Director's Influence on Clueless

As both writer and director, Amy Heckerling ingeniously reworked Jane Austen's novel Emma for a modern day audience, giving a nuanced depiction of entitled teenagers while also satirizing teen films themselves. Heckerling cleverly modernizes the classic marriage plot, and sets it in the fast-paced, witty, sometimes vapid, always entertaining world of a Beverly Hills high school. The film was a smash hit, and solidified Heckerling's status as a master of the teen comedy. Having directed the cult classic Fast Times at Ridgemont High, Heckerling already had a reputation for skillfully depicting the subtleties of high school sociality, and so Clueless was a perfect choice for her.

Having recently found herself in some legal troubles surrounding the Look Who's Talking films, Heckerling was eager to write and direct her own movie. Clueless was that movie, perhaps the most rewarding project of her career. In an interview, Heckerling said, "That [Clueless] was the closest something in my head came to what was on the screen. I liked everybody in it, there was no aggravation, the studio left me alone and was supportive of selling it. It was just a great experience." The resulting film was a razor-sharp satire, beloved by both teens and adults.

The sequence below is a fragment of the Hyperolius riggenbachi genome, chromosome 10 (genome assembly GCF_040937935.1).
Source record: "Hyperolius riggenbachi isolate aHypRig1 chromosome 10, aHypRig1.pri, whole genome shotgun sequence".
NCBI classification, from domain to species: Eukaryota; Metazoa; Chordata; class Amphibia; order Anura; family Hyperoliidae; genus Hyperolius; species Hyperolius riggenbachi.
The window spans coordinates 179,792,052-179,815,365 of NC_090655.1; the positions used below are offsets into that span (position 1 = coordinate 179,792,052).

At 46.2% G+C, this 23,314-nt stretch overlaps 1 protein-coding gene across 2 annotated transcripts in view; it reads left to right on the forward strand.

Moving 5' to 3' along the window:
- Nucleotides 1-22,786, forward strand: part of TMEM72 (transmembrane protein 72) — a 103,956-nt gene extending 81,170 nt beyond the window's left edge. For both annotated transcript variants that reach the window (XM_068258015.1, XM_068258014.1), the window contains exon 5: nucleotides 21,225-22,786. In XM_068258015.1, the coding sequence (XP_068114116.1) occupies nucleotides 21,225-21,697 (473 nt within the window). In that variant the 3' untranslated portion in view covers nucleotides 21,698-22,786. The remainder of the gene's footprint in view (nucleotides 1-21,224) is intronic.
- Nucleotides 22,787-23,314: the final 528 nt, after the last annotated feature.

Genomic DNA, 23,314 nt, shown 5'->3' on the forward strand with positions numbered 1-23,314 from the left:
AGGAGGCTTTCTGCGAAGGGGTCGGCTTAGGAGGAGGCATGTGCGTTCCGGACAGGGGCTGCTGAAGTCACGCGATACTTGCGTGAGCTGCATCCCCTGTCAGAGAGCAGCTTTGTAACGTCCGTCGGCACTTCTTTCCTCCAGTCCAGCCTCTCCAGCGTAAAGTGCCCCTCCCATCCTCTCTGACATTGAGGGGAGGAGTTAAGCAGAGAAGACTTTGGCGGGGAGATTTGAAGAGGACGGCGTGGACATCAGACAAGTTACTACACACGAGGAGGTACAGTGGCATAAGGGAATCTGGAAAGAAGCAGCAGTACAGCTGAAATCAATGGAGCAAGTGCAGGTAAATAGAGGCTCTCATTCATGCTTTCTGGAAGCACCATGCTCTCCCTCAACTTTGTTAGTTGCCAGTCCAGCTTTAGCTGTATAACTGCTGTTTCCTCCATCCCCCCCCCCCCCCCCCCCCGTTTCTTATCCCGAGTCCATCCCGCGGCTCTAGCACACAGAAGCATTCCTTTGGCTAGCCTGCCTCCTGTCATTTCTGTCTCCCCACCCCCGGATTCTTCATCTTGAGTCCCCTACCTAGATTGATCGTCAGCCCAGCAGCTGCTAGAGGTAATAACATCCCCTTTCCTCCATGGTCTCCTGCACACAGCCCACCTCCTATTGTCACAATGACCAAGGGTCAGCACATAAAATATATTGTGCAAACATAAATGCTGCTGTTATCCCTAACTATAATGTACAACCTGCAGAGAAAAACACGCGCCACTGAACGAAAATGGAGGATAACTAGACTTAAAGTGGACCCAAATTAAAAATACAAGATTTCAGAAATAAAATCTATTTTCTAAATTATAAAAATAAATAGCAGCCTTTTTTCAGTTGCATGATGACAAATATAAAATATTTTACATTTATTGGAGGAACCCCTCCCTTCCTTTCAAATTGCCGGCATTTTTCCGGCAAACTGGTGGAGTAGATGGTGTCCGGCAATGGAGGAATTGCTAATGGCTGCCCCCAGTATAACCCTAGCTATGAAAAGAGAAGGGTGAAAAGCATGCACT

While she shies away from talking about gender too explicitly in interviews, Heckerling is a feminist groundbreaker in that she is one of the few female filmmakers to have multiple box office hits. Heckerling depicts a multi-faceted perspective on femininity and gender in Clueless, and much of the authenticity of Cher comes from parallels with Heckerling's own life. In an interview in Interview Magazine on the topic of Tai's devastating line, "You're a virgin who can't drive," Heckerling says, "Well, that came from my self-doubt because I was the last American virgin. I didn’t know anybody who didn’t have a boyfriend when I still didn’t and I failed the driver’s test five times. These things make you feel like a loser. So to have somebody just hit you right where it really hurts…"